Getting Started Using R, Part 1: RStudio

Despite my preference for SAS over R, there are some add-ons to “basic” R that I’ve found that have made my learning process way easier.  While I’m still in my infancy in learning R, I feel like once I found these additional tools, my ability to use R to get work done improved significantly.

In this first post of three, I’ll discuss RStudio, a more friendly access point to the default installation of R.  My second post will discuss Rcmdr, a GUI developed for students taking a basic college-level course in Statistics.  The third post will cover rattle, a GUI specifically designed for data mining (as opposed to more general statistics like Rcmdr).

RStudio

R Studio is an IDE that dramatically improves the R experience

RStudio is an open-source Integrated Development Environment (IDE) that provides a more consistent user experience to R.  There are many great features of RStudio over “basic” R, including:

  • Consistent windowing between sessions (customizable by the user)
  • Point-and-click exploration of data frames and other data objects
  • Importing data files through dialog box functionality
  • Customizable code syntax highlighting, auto-complete, and Help menu access from the code editor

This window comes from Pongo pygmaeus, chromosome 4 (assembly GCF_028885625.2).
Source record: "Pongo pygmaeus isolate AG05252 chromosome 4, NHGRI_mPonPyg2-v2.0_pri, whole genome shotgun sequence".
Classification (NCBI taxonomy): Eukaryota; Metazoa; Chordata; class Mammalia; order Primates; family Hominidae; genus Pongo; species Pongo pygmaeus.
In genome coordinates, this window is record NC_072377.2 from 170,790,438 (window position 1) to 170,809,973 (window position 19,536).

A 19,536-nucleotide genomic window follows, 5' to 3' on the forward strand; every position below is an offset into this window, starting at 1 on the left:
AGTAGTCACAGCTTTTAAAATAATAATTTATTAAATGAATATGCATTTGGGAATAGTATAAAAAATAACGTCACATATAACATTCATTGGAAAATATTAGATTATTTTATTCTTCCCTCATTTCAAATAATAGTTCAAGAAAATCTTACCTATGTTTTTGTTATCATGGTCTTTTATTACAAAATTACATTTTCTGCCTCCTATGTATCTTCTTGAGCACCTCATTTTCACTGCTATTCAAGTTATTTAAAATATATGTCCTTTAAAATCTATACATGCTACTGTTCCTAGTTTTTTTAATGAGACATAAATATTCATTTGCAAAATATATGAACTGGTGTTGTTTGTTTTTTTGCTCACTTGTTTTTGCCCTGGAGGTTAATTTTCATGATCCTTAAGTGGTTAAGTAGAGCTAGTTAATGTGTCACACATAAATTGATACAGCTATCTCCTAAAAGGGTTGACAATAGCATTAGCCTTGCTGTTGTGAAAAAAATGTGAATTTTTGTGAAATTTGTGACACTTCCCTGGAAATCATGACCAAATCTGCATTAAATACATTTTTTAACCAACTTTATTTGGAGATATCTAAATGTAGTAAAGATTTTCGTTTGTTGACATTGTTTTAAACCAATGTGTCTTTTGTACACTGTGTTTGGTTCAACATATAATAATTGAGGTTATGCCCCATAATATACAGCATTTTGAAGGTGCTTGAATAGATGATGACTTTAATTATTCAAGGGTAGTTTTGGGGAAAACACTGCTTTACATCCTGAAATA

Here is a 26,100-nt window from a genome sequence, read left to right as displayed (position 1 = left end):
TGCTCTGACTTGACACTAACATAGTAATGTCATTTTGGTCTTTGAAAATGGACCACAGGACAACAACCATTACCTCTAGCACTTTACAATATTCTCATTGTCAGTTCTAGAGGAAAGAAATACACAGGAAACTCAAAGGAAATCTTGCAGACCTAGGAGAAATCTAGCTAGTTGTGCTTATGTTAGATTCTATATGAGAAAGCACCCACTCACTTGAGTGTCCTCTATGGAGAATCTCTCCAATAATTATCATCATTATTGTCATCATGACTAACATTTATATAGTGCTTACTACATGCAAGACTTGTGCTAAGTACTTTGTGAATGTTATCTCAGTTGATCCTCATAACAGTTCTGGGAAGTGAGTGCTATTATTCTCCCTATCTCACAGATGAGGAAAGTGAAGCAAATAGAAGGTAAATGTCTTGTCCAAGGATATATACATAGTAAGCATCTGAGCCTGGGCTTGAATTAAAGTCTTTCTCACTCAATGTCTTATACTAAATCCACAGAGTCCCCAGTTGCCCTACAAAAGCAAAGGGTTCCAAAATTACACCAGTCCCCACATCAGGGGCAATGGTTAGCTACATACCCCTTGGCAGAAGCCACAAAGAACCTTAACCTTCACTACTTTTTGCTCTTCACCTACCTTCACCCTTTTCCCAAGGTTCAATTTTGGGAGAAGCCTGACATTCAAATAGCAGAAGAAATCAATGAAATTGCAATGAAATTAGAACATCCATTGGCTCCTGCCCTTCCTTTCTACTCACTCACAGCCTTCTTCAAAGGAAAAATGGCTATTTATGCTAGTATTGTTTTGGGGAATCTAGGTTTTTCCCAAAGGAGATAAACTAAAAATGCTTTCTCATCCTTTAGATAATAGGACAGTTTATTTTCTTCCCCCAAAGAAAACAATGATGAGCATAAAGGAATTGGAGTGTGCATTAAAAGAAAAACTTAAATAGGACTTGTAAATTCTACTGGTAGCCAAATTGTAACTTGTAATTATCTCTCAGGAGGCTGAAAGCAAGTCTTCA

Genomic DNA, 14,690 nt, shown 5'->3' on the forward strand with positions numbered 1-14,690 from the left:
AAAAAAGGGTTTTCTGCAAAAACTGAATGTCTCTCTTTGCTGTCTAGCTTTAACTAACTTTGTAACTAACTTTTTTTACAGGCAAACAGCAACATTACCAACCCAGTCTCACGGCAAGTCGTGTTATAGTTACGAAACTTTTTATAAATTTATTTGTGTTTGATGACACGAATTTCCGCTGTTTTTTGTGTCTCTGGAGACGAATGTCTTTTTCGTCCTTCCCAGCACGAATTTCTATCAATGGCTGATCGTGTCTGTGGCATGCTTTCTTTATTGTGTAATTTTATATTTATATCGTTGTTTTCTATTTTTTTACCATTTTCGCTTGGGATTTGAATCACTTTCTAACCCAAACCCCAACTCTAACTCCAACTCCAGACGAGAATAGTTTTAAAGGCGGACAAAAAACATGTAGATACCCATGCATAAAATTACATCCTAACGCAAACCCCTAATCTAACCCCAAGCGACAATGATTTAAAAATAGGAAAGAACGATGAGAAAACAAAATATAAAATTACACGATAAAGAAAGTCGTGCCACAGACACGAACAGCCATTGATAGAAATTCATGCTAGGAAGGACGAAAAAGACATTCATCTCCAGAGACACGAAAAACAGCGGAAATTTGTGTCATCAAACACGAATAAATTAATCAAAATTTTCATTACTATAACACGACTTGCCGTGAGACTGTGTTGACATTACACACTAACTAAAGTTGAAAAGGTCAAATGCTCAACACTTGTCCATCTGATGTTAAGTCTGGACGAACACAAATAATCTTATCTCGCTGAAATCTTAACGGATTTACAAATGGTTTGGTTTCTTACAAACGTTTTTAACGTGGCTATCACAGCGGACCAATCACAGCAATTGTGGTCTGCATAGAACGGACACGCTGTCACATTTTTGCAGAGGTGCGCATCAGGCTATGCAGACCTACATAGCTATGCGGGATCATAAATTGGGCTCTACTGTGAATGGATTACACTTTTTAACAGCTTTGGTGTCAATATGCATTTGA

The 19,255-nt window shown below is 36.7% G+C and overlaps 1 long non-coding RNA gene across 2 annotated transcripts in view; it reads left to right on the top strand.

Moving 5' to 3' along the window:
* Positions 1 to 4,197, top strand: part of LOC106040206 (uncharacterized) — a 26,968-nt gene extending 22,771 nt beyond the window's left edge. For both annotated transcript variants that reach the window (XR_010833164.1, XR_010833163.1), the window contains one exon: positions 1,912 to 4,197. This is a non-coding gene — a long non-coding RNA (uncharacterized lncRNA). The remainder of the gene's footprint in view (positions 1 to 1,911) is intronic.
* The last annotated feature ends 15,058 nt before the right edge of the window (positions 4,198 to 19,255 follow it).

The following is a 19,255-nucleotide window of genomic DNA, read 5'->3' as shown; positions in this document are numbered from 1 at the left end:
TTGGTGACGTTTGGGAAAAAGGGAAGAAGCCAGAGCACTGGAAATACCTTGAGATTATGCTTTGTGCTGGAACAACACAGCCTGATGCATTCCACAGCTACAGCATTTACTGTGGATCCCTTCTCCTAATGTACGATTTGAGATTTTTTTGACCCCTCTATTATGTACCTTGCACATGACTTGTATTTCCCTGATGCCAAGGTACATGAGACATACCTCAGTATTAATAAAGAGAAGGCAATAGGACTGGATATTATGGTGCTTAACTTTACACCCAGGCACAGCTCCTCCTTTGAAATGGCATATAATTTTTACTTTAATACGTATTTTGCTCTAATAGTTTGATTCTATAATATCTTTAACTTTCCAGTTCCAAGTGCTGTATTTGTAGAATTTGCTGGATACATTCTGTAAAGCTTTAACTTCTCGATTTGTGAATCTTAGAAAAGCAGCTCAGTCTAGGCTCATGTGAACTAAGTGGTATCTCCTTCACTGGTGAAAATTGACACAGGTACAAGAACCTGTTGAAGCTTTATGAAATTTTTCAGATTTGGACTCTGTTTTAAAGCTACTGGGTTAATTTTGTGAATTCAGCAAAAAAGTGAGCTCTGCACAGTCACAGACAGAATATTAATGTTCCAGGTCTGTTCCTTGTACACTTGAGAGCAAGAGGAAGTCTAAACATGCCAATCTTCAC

• Ability to see all installed packages, turn on packages using a checkbox, and download libraries (and their dependencies) without having to write any code
  • Version Control using GitHub


While RStudio doesn’t provide a GUI that will help you run a regression model or build a graph, it provides a more “friendly” environment to work in as compared to the command-line interface of a default installation of R.  I find that by having elements like the currently active data objects and available/active packages with links to the Help files “exposed” at all times, RStudio reminds me of where my analysis has been and gives me a quick way to think about “What Else?” to pursue if I hit a roadblock.

Installation of RStudio

RStudio installs like any other program for Windows or Mac OSX.  As far as I can tell, there are no advantages to using RStudio in either environment, both the Windows and OSX versions seem to work equally well.  The most important consideration is that RStudio is just an “add-on” so-to-speak, it does not include R itself.  So be sure to go to one of the Comprehensive R Archive Network (CRAN) sites to download R first.

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